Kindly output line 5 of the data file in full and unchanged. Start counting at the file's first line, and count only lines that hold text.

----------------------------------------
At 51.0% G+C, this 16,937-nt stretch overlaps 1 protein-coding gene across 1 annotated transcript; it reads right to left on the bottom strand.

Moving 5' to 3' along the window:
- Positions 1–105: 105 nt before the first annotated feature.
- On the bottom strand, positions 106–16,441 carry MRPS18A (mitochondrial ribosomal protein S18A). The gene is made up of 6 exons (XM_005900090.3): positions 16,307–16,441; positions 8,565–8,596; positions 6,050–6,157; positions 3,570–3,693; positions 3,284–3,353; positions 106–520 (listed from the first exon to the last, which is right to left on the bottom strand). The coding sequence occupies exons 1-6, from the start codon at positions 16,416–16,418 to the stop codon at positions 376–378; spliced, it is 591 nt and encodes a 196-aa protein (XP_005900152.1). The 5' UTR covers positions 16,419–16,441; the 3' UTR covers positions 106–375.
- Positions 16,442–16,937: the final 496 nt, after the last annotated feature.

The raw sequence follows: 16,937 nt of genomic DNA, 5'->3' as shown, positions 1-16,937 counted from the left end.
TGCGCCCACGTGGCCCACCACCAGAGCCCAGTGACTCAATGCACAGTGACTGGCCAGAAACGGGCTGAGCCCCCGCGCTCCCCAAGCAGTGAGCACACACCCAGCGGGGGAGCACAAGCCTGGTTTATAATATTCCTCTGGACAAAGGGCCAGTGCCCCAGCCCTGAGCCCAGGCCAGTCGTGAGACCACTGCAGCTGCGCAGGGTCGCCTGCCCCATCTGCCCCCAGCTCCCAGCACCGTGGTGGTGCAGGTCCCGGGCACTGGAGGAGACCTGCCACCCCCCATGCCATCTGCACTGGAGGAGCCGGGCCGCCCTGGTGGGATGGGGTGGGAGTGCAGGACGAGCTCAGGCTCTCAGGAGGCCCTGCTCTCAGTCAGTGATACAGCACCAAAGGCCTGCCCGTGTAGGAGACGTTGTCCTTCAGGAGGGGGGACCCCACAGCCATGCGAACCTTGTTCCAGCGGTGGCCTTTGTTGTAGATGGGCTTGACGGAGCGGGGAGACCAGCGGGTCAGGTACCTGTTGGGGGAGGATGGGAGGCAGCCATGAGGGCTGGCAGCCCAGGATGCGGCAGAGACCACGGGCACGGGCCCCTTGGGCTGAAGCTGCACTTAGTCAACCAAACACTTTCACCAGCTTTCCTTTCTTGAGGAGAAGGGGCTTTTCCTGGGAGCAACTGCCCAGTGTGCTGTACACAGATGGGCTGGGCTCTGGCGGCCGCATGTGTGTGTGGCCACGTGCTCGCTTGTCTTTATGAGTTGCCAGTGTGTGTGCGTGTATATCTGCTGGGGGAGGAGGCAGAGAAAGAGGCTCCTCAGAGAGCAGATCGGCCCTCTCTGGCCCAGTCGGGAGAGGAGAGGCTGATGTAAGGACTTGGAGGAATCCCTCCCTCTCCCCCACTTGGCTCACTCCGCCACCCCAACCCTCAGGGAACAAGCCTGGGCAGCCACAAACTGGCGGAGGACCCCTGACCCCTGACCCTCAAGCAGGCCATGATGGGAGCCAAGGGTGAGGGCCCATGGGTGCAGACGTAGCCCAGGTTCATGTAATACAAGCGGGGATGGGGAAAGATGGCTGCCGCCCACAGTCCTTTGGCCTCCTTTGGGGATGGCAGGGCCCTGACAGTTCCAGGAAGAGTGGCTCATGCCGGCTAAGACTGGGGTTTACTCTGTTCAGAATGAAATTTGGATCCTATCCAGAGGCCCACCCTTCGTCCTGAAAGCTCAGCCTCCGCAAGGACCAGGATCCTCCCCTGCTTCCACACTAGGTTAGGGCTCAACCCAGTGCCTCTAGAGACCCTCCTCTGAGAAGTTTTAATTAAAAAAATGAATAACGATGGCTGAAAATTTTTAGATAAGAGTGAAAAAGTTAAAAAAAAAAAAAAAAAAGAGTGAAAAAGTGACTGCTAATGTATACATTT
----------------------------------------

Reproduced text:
- Positions 16,442–16,937: the final 496 nt, after the last annotated feature.